If you work in sales, a basic model for how you get paid is that for each new customer you bring in, you get to keep a percentage of the sale, i.e. a commission. So if your commission is 5%, and you sell $10,000 worth of goods, you get to keep $500. You might also get a base salary, probably commensurate with your experience, but if you make your career in sales, the commission is what drives you.
It’s a good model in that it aligns the incentives of the business with those of the salesperson. The business wants more customers, ideally very quickly, and the salesperson wants to make money quickly, so the business is happy to pay the commission because new customers are exactly what it wanted. Like I said, it’s a good model. Mostly!
There’s the Wells Fargo account fraud scandal
, where bankers literally created millions of fraudulent checking and savings accounts for Wells Fargo customers without their consent. They were bankers, of course, not salespeople, except, nevermind
In [Wells Fargo CEO] Kovacevich’s lingo, bank branches were “stores,” and bankers were “salespeople” whose job was to “cross-sell,” which meant getting “customers”—not “clients,” but “customers”—to buy as many products as possible. “It was his business model,” says a former Norwest executive. “It was a religion. It very much was the culture.”
I could stop there, but how can I possibly not include this gem:
In 1997, prior to Norwest’s merger with Wells Fargo, Kovacevich launched an initiative called “Going for Gr-Eight,” which meant getting the customer to buy eight products from the bank. The reason for eight? “It rhymes with GREAT!” he said.
Having existing customers purchase additional products from you is generally a good thing, so it makes sense that as a business, bankers’ incentives were aligned around selling more products to current customers. Except they forget to check that the customers consented to the purchase of those products. Toxic culture leads to bad outcomes for customers. Oops.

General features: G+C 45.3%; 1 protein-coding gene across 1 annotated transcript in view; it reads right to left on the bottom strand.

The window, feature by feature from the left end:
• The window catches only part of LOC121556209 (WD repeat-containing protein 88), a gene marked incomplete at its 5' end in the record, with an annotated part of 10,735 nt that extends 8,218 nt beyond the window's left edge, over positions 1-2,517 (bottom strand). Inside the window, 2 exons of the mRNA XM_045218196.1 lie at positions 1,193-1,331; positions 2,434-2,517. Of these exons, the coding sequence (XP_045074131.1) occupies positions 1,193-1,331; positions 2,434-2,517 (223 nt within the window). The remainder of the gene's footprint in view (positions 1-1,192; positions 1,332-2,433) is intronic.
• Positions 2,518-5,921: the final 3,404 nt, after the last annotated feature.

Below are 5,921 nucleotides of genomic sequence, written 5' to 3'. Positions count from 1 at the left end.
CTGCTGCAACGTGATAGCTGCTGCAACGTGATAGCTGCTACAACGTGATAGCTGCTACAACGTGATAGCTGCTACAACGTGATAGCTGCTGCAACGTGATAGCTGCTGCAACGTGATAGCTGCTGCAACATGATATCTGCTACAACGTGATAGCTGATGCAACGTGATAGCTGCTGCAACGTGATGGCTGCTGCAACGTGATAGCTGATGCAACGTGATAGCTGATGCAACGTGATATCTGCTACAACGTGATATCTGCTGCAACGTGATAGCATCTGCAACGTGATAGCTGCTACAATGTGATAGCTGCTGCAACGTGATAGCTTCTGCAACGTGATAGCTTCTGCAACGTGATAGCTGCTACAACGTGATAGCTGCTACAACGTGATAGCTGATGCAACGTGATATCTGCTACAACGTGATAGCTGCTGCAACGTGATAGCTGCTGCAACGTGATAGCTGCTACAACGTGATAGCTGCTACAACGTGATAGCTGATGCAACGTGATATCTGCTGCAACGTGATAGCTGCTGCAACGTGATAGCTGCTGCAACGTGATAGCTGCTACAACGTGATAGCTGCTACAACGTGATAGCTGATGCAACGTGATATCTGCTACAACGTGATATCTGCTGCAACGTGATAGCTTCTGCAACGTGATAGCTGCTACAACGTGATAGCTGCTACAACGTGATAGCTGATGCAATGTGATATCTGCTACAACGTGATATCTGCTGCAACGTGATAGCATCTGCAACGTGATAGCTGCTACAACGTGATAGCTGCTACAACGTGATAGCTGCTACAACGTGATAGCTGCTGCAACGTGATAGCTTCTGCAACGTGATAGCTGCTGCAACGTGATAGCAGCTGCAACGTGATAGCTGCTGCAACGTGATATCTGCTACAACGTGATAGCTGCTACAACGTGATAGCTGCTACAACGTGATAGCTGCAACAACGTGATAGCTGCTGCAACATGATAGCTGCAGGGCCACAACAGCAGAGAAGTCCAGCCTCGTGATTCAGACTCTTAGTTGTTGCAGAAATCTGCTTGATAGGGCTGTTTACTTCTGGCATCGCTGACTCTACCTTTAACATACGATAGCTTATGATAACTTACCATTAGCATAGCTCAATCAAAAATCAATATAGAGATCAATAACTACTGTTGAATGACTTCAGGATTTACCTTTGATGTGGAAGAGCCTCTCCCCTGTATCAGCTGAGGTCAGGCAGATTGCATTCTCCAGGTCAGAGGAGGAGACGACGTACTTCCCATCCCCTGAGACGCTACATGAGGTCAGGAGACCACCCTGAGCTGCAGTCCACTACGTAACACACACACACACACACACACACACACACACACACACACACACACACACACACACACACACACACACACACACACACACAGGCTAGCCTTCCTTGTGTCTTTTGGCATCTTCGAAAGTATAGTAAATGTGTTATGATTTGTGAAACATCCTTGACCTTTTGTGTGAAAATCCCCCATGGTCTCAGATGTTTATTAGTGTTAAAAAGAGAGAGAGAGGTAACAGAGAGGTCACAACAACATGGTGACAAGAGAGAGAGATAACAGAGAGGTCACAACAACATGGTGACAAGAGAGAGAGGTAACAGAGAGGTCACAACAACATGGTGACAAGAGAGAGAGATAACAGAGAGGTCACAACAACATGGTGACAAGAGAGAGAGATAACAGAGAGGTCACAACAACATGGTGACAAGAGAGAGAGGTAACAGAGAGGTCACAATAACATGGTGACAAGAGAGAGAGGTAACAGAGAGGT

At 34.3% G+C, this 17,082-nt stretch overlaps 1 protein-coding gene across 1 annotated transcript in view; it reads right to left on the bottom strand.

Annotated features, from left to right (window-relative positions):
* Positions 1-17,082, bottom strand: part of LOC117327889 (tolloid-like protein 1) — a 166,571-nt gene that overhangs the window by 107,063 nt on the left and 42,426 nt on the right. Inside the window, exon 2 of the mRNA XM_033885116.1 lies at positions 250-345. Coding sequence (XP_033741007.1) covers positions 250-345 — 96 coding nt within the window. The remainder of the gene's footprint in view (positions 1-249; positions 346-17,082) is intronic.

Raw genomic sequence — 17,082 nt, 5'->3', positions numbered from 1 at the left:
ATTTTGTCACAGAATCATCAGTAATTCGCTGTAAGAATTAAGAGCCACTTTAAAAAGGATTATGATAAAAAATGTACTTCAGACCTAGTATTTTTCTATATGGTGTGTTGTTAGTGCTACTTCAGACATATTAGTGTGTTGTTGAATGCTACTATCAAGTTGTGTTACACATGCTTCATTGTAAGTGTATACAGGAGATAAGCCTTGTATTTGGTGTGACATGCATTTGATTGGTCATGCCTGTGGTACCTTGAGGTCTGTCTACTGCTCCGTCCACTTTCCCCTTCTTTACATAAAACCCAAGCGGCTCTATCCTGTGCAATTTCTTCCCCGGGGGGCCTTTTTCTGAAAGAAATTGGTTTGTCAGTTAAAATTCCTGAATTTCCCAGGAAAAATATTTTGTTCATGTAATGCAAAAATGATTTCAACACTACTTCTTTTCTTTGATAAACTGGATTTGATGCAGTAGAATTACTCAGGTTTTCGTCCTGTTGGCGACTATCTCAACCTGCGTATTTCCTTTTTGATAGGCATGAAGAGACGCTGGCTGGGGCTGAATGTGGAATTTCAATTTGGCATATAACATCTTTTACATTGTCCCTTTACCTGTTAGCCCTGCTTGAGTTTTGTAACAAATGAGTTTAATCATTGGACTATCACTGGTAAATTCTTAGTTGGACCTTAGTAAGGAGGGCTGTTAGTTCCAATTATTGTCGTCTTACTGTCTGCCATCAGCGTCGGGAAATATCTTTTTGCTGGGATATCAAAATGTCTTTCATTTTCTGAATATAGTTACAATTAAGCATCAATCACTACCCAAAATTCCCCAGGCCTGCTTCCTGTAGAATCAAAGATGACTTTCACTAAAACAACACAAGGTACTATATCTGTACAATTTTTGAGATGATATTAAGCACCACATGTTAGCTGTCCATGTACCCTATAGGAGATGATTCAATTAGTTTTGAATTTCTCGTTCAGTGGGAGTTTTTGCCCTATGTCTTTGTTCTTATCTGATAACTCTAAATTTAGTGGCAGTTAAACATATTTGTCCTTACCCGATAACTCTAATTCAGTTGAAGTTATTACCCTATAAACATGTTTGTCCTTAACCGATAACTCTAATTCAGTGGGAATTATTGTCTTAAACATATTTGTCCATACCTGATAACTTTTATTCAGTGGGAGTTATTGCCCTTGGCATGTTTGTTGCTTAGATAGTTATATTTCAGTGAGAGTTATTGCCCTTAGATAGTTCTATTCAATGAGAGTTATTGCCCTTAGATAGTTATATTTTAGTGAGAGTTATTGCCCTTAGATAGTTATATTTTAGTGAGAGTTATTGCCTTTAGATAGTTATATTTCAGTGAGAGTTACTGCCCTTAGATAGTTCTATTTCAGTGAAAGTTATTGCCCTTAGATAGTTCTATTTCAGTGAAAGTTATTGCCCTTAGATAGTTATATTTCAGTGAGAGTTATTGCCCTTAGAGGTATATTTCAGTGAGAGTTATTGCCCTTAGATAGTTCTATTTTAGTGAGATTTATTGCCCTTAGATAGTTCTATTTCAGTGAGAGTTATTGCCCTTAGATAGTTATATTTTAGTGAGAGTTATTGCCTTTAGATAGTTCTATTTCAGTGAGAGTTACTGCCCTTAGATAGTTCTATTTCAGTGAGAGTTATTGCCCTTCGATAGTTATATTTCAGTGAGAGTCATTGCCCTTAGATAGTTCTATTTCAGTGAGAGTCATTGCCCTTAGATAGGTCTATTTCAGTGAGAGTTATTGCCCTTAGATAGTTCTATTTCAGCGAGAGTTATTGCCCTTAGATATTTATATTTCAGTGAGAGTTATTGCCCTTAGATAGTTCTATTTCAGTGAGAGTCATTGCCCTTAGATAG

Tweaking the model
The Wells Fargo example is admittedly egregious, so let’s return to our basic sales model before it’s been corrupted beyond the point of redemption. You pay your salespeople a cut of each sale. Win win for both the business and the salesperson. Simple.
The first place I expect this system would fail would be in bringing in the wrong type of customer for the business. This can happen in obviously bad ways, where the seller promises things the business can’t deliver, thus leaving the business with an unhappy customer who can’t get value because the product doesn’t do what they expected it to do. Or it can happen in more subtle ways, where the salesperson sets expectations with the customer correctly, but the customer just isn’t a great fit for getting value from the business long term, so they’re much more likely to churn than a better fit customer. The usual remedy for this in the basic sales model is to introduce clawbacks, where if the customer churns before hitting a specific benchmark, the salesperson will lose their commission for that sale. This way, you only reward salespeople for bringing in customers who are going to generate revenue long term.
Tweaking the sales compensation model is how most business’s are going to continue to align the motivations of individual salespeople with the needs of the business. As Matt Roberge writes in The Sales Acceleration Formula
Whether you’re a CEO or a VP of sales, the sales compensation plan is probably the most powerful tool in your tool chest. In thinking back to the critical strategic shifts HubSpot made as a business, most of them were executed via changes to the sales compensation plan.
If you want customers on an annual contract, only pay commissions on annual contracts. If you want more customers to sign up for onboarding, pay a spiff (a spot bonus) for selling onboarding. If you need more focus at the top of the funnel bringing in new business, send the person who creates the most qualified opportunities on a post-COVID Disney Cruise.